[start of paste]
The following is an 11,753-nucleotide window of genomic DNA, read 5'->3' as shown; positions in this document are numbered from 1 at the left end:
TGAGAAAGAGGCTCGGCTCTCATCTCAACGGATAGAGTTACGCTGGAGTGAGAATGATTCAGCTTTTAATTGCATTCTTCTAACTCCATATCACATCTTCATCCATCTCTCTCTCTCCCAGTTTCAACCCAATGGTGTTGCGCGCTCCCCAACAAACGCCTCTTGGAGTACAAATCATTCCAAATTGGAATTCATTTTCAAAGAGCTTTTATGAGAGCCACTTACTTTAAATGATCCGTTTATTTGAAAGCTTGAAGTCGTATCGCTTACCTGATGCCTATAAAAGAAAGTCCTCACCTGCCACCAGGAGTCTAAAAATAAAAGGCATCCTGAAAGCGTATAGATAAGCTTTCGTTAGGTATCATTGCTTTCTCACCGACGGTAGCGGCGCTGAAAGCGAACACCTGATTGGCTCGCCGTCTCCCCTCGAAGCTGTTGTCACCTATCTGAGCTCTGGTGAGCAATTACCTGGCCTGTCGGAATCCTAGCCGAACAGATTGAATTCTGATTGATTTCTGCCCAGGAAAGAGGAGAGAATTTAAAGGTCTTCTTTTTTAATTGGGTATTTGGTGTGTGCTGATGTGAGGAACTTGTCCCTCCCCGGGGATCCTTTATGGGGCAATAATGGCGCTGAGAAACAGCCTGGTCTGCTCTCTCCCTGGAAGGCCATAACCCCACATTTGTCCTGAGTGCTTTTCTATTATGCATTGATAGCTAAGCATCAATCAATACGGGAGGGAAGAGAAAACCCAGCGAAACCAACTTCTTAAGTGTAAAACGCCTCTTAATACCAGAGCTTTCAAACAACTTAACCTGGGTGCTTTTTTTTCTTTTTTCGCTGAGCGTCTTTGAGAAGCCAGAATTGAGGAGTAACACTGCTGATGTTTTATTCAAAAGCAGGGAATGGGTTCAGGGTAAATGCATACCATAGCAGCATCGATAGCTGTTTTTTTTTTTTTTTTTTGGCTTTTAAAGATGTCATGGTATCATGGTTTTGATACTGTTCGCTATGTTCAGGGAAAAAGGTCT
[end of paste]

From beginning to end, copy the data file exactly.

The following is an 11,753-nucleotide window of genomic DNA, read 5'->3' as shown; positions in this document are numbered from 1 at the left end:
TGAGAAAGAGGCTCGGCTCTCATCTCAACGGATAGAGTTACGCTGGAGTGAGAATGATTCAGCTTTTAATTGCATTCTTCTAACTCCATATCACATCTTCATCCATCTCTCTCTCTCCCAGTTTCAACCCAATGGTGTTGCGCGCTCCCCAACAAACGCCTCTTGGAGTACAAATCATTCCAAATTGGAATTCATTTTCAAAGAGCTTTTATGAGAGCCACTTACTTTAAATGATCCGTTTATTTGAAAGCTTGAAGTCGTATCGCTTACCTGATGCCTATAAAAGAAAGTCCTCACCTGCCACCAGGAGTCTAAAAATAAAAGGCATCCTGAAAGCGTATAGATAAGCTTTCGTTAGGTATCATTGCTTTCTCACCGACGGTAGCGGCGCTGAAAGCGAACACCTGATTGGCTCGCCGTCTCCCCTCGAAGCTGTTGTCACCTATCTGAGCTCTGGTGAGCAATTACCTGGCCTGTCGGAATCCTAGCCGAACAGATTGAATTCTGATTGATTTCTGCCCAGGAAAGAGGAGAGAATTTAAAGGTCTTCTTTTTTAATTGGGTATTTGGTGTGTGCTGATGTGAGGAACTTGTCCCTCCCCGGGGATCCTTTATGGGGCAATAATGGCGCTGAGAAACAGCCTGGTCTGCTCTCTCCCTGGAAGGCCATAACCCCACATTTGTCCTGAGTGCTTTTCTATTATGCATTGATAGCTAAGCATCAATCAATACGGGAGGGAAGAGAAAACCCAGCGAAACCAACTTCTTAAGTGTAAAACGCCTCTTAATACCAGAGCTTTCAAACAACTTAACCTGGGTGCTTTTTTTTCTTTTTTCGCTGAGCGTCTTTGAGAAGCCAGAATTGAGGAGTAACACTGCTGATGTTTTATTCAAAAGCAGGGAATGGGTTCAGGGTAAATGCATACCATAGCAGCATCGATAGCTGTTTTTTTTTTTTTTTTTTGGCTTTTAAAGATGTCATGGTATCATGGTTTTGATACTGTTCGCTATGTTCAGGGAAAAAGGTCT